This post makes generalisations and uses isolated evidence to make a slightly huffy point. Sorry in advance.
A few weeks ago David Cage, head of game developer Quantic Dream and creative lead on fascinating-if-flawed games Fahrenheit (aka Indigo Prophecy) and Heavy Rain, gave a talk at the DICE summit in Vegas in which he lamented the games industry’s “Peter Pan syndrome” and unwillingness to mature as an art form/entertainment medium. Gamasutra have a decent account of it here. The inimitable Rock, Paper, Shotgun have already written a decent counterpoint here, with John “Quoted on the BBC” Walker neatly pointing out the flaws and oversights of Cage’s argument.
However, Walker wrote his post before this Sunday’s Oscars 2013 show. The annual Academy Awards is the event at which Hollywood trots out its most beautiful to show off just how awesome and cool and Important (with a big I) and talented it is, demonstrating that it’s the premier arts/entertainment medium. Better than books (movie adaptations of books are revered, novelisations are dismissed. It’s a one-way thing), better than comics, better than radio, better than TV, and certainly better than video games.
Cage and others frequently complain that the games industry is like the movie industry in its very earliest days, all vaudeville and bombast without the subtlety and nuance that cinema discovered during the 20th century. As gamers, we agonise over the rubbish, insulting and derivative representation of women both as characters in games and within the industry itself. We cringe at the ‘booth babes’ that line up at game industry events, flaunting flesh to supposedly tempt stereotypically horny, male, sweaty nerds towards the latest man-shooter.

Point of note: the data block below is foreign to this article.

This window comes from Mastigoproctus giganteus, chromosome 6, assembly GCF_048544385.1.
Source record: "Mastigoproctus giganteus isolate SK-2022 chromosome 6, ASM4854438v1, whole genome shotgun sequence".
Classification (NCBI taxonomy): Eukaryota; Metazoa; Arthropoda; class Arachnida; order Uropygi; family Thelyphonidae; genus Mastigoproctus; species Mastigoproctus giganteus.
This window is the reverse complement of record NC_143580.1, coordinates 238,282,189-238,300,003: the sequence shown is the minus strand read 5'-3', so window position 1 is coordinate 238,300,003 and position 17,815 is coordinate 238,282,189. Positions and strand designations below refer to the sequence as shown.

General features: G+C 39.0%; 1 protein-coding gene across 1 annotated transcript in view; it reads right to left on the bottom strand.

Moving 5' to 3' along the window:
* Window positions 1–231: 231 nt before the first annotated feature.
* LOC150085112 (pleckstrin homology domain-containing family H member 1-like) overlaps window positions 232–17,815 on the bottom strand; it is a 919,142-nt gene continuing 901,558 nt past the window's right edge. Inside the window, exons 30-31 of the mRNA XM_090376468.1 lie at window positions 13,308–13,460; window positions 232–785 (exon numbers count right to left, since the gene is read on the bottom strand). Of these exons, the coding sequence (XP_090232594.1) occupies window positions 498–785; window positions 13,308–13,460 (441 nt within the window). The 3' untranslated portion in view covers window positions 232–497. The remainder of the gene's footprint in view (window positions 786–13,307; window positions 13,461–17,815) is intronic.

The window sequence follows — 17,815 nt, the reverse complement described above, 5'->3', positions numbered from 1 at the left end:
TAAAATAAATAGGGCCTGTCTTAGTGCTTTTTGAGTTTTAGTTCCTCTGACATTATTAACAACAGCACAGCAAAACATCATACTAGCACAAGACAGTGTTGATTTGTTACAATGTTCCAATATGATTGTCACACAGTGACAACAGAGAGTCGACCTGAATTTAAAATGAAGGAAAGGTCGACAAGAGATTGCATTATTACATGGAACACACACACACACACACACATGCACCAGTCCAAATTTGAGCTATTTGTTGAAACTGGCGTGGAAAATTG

The 2013 Oscars began like this:
I’m not especially outraged. There’s already rumour that all the named actresses were in on the joke. If this had been part of Saturday Night Live or an episode of Family Guy, it might have been slightly amusing. Perhaps it even was slightly amusing, even in context. Perhaps it was sexist, perhaps it was satirical. I’m not sure, and I don’t particularly care.
The main thing I take away is that the main event of the movie calendar, the big showcase night where the industry highlights to the entire world exactly what it is, where Hollywood declares its cinematic importance and sophistication, began with a song about boobs.
I’d be pretty embarrassed to work in an industry that chooses to represent itself like that, particularly while there are genuine ongoing issues such as the imploding VFX industry being protested right outside and silenced on stage.
Mostly, though, I’m observing that games are actively trying to deal with issues of sexism, feminism and emotional maturity, engaging in those difficult conversations with the ultimate goal of getting better, while movies are racing in the exact opposite direction.
David Cage never did have a particularly good point. But the next time he insists that “the time has come for a meaningful constructive, balanced new partnership [between the gaming industry and Hollywood]“, I’ll think of the boob song.
I think games are doing just fine without Hollywood, thanks, David.